Felix Article - to be published Spring '05
A Day in the Life of a Fresher on Mountain Migovec
Nine months after I first went underground with ICCC, I unclipped from the rope at the bottom of Concorde pitch, deep within the mountain Migovec in western Slovenia. The white of the floor was breathtaking, polished smooth by the annual flow of snow melt. I was perhaps the 20th person to stand here & see the colours, the shapes and the sheer scale of this enormous stone cathedral, every last facet of it formed by water and gravity.
Connecting me to the world above, and leading ever deeper, were hundreds of lengths of rope secured by literally hammering into the rockface – years of effort by students from ICCC & the Slovenian JSPDT.
I could just see the faint orange light of my caving buddy 70m above me; I built a cairn of rocks as a substitute for a tripod, and balanced my old Soviet camera at an angle I hoped would cover the whole pitch. Dousing my light & opening the shutter, I shouted 'Rope Free!', replied from a long way above by a blurred echo of 'OK!'.
Caving has given me some of the most unique emotions and experiences.
I sat absolutely still (so as not to to nudge the camera) in the perfect darkness for 15 minutes and watched the impossibly small orange dot above me float down as gently as a feather, with the lightning blue flash burning an image into my retina every minute or two. I don't think I've ever felt quite so peaceful; quietly biding my time sitting a shelf of rock surrounded by moonscape.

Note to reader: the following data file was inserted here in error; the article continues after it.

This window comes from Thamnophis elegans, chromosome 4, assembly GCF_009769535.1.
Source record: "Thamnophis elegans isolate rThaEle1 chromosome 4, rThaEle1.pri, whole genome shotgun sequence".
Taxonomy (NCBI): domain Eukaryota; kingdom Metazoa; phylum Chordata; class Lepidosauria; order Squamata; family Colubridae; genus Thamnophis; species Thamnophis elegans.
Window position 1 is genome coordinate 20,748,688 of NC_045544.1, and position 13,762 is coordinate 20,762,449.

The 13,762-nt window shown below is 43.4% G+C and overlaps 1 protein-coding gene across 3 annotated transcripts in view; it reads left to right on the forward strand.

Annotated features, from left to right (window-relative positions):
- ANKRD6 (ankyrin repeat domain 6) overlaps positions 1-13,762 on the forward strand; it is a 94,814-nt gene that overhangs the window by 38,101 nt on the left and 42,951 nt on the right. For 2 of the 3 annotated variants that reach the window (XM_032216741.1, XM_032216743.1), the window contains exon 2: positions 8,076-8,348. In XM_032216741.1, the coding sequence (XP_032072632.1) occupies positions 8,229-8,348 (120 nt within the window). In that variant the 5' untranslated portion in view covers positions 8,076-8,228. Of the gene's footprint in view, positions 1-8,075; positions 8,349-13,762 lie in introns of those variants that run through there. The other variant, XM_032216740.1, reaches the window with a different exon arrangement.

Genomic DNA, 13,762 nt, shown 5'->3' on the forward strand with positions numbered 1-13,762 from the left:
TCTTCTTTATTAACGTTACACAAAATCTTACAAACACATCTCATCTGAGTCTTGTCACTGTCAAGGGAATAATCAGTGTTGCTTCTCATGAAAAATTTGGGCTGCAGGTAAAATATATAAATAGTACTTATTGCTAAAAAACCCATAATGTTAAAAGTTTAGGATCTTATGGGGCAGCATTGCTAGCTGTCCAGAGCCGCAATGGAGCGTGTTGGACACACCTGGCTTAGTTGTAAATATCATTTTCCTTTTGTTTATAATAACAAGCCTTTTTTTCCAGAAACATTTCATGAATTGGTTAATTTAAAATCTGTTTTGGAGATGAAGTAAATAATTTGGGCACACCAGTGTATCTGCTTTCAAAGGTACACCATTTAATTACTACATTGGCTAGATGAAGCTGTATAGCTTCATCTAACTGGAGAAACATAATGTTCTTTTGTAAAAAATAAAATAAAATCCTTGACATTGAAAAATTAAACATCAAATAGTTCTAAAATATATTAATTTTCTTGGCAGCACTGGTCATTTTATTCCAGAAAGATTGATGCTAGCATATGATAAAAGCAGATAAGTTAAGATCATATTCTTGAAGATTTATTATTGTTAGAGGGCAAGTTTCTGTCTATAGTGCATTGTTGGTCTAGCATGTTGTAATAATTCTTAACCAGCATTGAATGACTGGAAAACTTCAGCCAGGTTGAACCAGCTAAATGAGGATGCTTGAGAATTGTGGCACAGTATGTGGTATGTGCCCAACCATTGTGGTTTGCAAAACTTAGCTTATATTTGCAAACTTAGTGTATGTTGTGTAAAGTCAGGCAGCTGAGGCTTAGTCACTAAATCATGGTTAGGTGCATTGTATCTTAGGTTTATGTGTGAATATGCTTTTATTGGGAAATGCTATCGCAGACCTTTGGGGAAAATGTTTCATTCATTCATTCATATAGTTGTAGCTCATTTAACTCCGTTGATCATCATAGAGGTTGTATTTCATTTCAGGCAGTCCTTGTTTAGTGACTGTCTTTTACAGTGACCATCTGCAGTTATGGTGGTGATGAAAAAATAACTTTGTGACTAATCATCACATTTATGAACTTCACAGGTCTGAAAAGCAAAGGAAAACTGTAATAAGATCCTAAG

After packing the camera, and eating some chocolate; we readied for the ascent – 400m of rope to climb, nearly five times the height of the Queens Tower. Over eight hours of solid climbing later, I finally flopped out of the cave and sniffed at the strange Ozone smell of the vegetation, gazing up at the star-framed silouttes of the mountains across the valley.
My buddy, who had been dilligently waiting at the bottom of pitches as I climbed in case I struck difficulty (not once grumbling as he read 120 pages of his paperback sitting in the cold), joined me after a few short minutes. We stumbled back to the Bivvi following the string as it snaked around the many hazards on the plateau. I was so utterly exhausted that I had to be helped out of my caving kit, but was soon warmed by the fire & refreshed with mugs of hot chocolate and plates of chilli.
The photo came out; and with any luck should be reproduced here – a snapshot to illustrate a snapshot of a single day's experiences while on expedition with the caving club. There is no way to squeeze the many activities enjoyed during four weeks in Slovenia into a single article, but I hope that this tiny sliver may kindle your interest.
Caving is so much more than pretty pictures, inky blackness and mud – but is so unique in experience that it is indescribable, at least with my clumsy prose!
About the Club